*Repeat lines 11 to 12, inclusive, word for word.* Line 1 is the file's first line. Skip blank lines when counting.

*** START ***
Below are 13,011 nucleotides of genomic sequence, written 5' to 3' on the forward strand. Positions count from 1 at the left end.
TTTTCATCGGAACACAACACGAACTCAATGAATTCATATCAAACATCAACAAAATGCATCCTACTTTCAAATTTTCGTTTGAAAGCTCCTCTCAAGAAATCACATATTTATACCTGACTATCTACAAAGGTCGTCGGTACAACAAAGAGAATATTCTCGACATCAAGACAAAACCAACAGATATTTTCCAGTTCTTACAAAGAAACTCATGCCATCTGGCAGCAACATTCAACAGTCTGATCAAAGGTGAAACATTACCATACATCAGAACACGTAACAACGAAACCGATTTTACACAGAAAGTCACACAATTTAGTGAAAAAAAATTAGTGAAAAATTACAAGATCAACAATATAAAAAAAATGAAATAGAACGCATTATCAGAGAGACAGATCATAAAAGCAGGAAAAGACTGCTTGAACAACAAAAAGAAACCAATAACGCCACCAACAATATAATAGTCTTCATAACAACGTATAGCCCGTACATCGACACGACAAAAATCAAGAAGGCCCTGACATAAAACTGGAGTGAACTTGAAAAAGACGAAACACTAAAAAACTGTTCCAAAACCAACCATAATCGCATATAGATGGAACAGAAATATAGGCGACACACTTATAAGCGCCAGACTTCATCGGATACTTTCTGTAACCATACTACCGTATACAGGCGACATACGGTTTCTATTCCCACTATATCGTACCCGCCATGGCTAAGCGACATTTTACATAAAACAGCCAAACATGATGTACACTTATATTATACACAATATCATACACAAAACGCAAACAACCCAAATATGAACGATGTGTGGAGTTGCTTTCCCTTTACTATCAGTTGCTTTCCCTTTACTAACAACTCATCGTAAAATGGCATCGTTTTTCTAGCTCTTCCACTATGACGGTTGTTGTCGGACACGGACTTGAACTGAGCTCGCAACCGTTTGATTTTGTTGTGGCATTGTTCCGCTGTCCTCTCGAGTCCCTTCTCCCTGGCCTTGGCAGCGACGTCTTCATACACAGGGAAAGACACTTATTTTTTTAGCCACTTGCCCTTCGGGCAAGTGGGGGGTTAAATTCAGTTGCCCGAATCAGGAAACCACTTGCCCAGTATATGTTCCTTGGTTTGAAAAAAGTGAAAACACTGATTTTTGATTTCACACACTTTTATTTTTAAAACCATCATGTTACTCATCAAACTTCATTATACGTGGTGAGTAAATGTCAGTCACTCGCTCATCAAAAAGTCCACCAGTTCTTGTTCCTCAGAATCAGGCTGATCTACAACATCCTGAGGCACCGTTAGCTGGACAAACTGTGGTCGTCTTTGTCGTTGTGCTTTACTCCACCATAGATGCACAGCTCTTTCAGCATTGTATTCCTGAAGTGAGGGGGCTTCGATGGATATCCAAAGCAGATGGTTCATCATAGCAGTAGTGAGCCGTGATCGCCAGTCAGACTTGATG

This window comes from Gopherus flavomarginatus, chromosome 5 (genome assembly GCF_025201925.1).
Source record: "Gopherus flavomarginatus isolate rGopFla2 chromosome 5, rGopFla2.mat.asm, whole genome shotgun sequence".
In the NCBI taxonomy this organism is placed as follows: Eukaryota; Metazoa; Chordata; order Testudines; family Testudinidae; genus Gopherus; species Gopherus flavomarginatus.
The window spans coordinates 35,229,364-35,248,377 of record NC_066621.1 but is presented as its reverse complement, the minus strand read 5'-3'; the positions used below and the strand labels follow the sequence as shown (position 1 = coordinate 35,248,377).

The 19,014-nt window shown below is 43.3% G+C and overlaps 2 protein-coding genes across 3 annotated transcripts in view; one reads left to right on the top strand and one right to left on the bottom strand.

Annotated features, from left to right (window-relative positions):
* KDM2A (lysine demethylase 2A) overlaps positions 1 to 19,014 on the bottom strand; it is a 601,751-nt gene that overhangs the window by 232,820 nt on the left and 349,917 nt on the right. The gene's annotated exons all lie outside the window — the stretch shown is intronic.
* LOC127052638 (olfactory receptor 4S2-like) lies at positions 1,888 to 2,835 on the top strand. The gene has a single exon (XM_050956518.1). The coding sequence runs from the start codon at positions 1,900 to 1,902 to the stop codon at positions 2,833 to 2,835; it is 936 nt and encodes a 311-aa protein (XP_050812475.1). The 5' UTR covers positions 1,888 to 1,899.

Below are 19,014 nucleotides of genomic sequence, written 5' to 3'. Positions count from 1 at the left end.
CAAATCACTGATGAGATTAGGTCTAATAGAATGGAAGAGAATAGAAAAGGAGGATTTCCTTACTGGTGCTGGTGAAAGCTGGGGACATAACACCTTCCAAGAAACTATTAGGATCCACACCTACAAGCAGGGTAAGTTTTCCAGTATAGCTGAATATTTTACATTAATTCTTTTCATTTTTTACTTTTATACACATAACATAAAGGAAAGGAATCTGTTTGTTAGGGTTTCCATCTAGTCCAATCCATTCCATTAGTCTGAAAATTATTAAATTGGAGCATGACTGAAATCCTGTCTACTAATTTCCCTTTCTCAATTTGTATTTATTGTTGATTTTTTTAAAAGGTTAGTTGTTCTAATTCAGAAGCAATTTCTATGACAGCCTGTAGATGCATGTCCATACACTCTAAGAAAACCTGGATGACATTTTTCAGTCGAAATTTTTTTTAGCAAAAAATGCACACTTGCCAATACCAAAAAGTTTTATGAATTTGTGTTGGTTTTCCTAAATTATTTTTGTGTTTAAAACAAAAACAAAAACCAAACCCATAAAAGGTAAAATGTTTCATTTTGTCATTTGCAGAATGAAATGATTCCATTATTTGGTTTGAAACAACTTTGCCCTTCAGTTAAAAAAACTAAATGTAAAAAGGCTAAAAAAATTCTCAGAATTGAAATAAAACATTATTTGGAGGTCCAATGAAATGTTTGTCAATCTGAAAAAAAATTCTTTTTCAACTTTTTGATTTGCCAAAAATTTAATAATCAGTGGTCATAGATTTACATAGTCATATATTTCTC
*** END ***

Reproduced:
Below are 19,014 nucleotides of genomic sequence, written 5' to 3'. Positions count from 1 at the left end.
CAAATCACTGATGAGATTAGGTCTAATAGAATGGAAGAGAATAGAAAAGGAGGATTTCCTTACTGGTGCTGGTGAAAGCTGGGGACATAACACCTTCCAAGAAACTATTAGGATCCACACCTACAAGCAGGGTAAGTTTTCCAGTATAGCTGAATATTTTACATTAATTCTTTTCATTTTTTACTTTTATACACATAACATAAAGGAAAGGAATCTGTTTGTTAGGGTTTCCATCTAGTCCAATCCATTCCATTAGTCTGAAAATTATTAAATTGGAGCATGACTGAAATCCTGTCTACTAATTTCCCTTTCTCAATTTGTATTTATTGTTGATTTTTTTAAAAGGTTAGTTGTTCTAATTCAGAAGCAATTTCTATGACAGCCTGTAGATGCATGTCCATACACTCTAAGAAAACCTGGATGACATTTTTCAGTCGAAATTTTTTTTAGCAAAAAATGCACACTTGCCAATACCAAAAAGTTTTATGAATTTGTGTTGGTTTTCCTAAATTATTTTTGTGTTTAAAACAAAAACAAAAACCAAACCCATAAAAGGTAAAATGTTTCATTTTGTCATTTGCAGAATGAAATGATTCCATTATTTGGTTTGAAACAACTTTGCCCTTCAGTTAAAAAAACTAAATGTAAAAAGGCTAAAAAAATTCTCAGAATTGAAATAAAACATTATTTGGAGGTCCAATGAAATGTTTGTCAATCTGAAAAAAAATTCTTTTTCAACTTTTTGATTTGCCAAAAATTTAATAATCAGTGGTCATAGATTTACATAGTCATATATTTCTC